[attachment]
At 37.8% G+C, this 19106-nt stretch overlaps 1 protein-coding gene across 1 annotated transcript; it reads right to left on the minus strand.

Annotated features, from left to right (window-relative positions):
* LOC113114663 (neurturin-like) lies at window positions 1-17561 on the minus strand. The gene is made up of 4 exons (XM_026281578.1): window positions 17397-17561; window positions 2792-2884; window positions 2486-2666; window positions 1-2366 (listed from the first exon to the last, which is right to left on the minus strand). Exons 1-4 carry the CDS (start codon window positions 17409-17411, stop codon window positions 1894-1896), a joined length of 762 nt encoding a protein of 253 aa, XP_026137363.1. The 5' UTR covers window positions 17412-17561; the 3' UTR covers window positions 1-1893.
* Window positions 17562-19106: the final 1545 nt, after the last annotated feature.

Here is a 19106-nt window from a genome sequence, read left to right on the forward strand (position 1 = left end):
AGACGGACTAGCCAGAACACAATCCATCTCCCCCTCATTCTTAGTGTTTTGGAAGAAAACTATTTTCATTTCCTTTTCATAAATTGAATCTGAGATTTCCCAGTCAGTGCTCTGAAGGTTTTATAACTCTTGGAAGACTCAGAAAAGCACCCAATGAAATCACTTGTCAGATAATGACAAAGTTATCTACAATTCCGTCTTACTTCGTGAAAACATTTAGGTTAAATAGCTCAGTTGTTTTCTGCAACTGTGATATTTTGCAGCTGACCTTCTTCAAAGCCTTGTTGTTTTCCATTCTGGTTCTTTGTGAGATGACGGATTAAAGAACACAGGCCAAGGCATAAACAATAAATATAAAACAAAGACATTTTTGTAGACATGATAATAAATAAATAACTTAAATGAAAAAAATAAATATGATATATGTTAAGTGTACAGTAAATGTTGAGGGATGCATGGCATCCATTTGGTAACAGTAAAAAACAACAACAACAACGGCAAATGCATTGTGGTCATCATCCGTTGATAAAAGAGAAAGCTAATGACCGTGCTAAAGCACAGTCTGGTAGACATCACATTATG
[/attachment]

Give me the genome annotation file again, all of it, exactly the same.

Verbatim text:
At 37.8% G+C, this 19106-nt stretch overlaps 1 protein-coding gene across 1 annotated transcript; it reads right to left on the minus strand.

Annotated features, from left to right (window-relative positions):
* LOC113114663 (neurturin-like) lies at window positions 1-17561 on the minus strand. The gene is made up of 4 exons (XM_026281578.1): window positions 17397-17561; window positions 2792-2884; window positions 2486-2666; window positions 1-2366 (listed from the first exon to the last, which is right to left on the minus strand). Exons 1-4 carry the CDS (start codon window positions 17409-17411, stop codon window positions 1894-1896), a joined length of 762 nt encoding a protein of 253 aa, XP_026137363.1. The 5' UTR covers window positions 17412-17561; the 3' UTR covers window positions 1-1893.
* Window positions 17562-19106: the final 1545 nt, after the last annotated feature.

Here is a 19106-nt window from a genome sequence, read left to right on the forward strand (position 1 = left end):
AGACGGACTAGCCAGAACACAATCCATCTCCCCCTCATTCTTAGTGTTTTGGAAGAAAACTATTTTCATTTCCTTTTCATAAATTGAATCTGAGATTTCCCAGTCAGTGCTCTGAAGGTTTTATAACTCTTGGAAGACTCAGAAAAGCACCCAATGAAATCACTTGTCAGATAATGACAAAGTTATCTACAATTCCGTCTTACTTCGTGAAAACATTTAGGTTAAATAGCTCAGTTGTTTTCTGCAACTGTGATATTTTGCAGCTGACCTTCTTCAAAGCCTTGTTGTTTTCCATTCTGGTTCTTTGTGAGATGACGGATTAAAGAACACAGGCCAAGGCATAAACAATAAATATAAAACAAAGACATTTTTGTAGACATGATAATAAATAAATAACTTAAATGAAAAAAATAAATATGATATATGTTAAGTGTACAGTAAATGTTGAGGGATGCATGGCATCCATTTGGTAACAGTAAAAAACAACAACAACAACGGCAAATGCATTGTGGTCATCATCCGTTGATAAAAGAGAAAGCTAATGACCGTGCTAAAGCACAGTCTGGTAGACATCACATTATG